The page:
Another novel with a long queue of eager readers waiting for it at the library. And what a beautiful novel! It probably helps if you like cricket, particularly test cricket, but I do, so I don't know how well Willowman would work for someone who isn't interested in the game (though one reviewer on the ABC did say she wasn't into cricket at all, and she still loved it).

When my (then-future) husband and I worked at the record company, we distinguished ourselves by playing Ashes commentary on the radio rather than blasting the latest hits. I developed a romantic attachment to cricket as a teenager; my school didn't offer it as a sport as such, but a few of us used to take bat and ball up to the top field and muck around. Needless to say I had no skill at all, but I've always loved the way the long drama of the game unfolds; the individual duels between batter and bowler within the team battle; the leisurely pace that enables you to read a book while you're watching; the aesthetic appeal of white on green. I suspect Inga Simpson comes from a similar place of sentimental loyalty to the idea of the game; it's telling that she sets her story in the early 2000s, just before the current domination of the shortest form of the game, 20-20 (which I personally loathe).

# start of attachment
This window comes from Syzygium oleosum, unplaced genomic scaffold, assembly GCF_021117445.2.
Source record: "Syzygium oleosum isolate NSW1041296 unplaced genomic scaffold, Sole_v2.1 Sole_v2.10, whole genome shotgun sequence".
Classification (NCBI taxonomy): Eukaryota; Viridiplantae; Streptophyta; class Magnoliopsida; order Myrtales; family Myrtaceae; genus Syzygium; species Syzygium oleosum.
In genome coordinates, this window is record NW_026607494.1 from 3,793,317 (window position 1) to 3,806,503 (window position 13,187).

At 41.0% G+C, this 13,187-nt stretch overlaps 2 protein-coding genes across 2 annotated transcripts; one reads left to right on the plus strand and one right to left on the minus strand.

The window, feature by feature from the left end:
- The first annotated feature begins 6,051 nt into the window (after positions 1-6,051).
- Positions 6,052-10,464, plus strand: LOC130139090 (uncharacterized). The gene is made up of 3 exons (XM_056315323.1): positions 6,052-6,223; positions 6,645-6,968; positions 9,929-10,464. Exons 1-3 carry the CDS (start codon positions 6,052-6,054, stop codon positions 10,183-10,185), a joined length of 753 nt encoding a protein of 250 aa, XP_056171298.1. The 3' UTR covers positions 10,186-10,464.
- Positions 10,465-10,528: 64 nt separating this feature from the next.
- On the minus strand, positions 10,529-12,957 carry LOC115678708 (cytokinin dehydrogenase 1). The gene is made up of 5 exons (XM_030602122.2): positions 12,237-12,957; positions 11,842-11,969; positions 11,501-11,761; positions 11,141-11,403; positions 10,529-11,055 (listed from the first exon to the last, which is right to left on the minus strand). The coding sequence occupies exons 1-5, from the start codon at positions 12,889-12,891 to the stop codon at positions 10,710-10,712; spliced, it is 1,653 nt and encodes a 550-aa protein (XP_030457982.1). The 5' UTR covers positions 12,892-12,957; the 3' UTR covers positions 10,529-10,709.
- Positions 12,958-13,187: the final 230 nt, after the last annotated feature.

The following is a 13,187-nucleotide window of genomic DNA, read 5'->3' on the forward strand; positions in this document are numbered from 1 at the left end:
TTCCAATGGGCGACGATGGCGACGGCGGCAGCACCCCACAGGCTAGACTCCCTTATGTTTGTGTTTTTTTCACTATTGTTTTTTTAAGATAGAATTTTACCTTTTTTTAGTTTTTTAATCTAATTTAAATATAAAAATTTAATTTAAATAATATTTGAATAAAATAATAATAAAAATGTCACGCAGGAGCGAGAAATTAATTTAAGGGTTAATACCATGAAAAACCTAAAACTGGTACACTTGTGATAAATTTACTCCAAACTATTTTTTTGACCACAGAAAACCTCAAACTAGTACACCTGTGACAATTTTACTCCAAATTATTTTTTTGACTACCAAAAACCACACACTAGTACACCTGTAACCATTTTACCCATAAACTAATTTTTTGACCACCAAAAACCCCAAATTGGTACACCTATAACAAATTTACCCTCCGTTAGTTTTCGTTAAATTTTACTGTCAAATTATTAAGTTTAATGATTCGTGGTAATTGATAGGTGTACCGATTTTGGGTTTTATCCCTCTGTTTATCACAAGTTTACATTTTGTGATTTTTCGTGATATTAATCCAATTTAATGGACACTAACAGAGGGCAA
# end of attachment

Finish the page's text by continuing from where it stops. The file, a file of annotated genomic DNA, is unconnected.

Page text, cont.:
Willowman tells a cricket story from both sides of the fence, from the point of view of an up and coming young batsman (sorry, batter) and from a devoted fan of the game, a lapsed musician and bat-maker. Their narratives intertwine, amplifying and reflecting each other. Women, so often obscured or omitted in a sport-centred story, also play an important part in the novel -- Olivia Harrow, Todd's sister, is just as accomplished a player as her brother, but faces a harder road as a woman player; Todd's partner rides the rollercoaster of selection and injury with him, as well as pursuing her own career goals; the bat-maker's daughter escapes a violent marriage and helps her father revive the family business by specialising in making bats for women. The novel features some real past players in cameo roles, but 'current' players are all fictional, allowing Simpson to include an openly gay member of the Australian team, something we have yet to see in reality.

Willowman is a beautifully written love letter to the most poetic of sports. Simpson acknowledges that the game is always evolving, but there is still a nostalgic feel to this book -- I hope Willowman doesn't prove to be an elegy.

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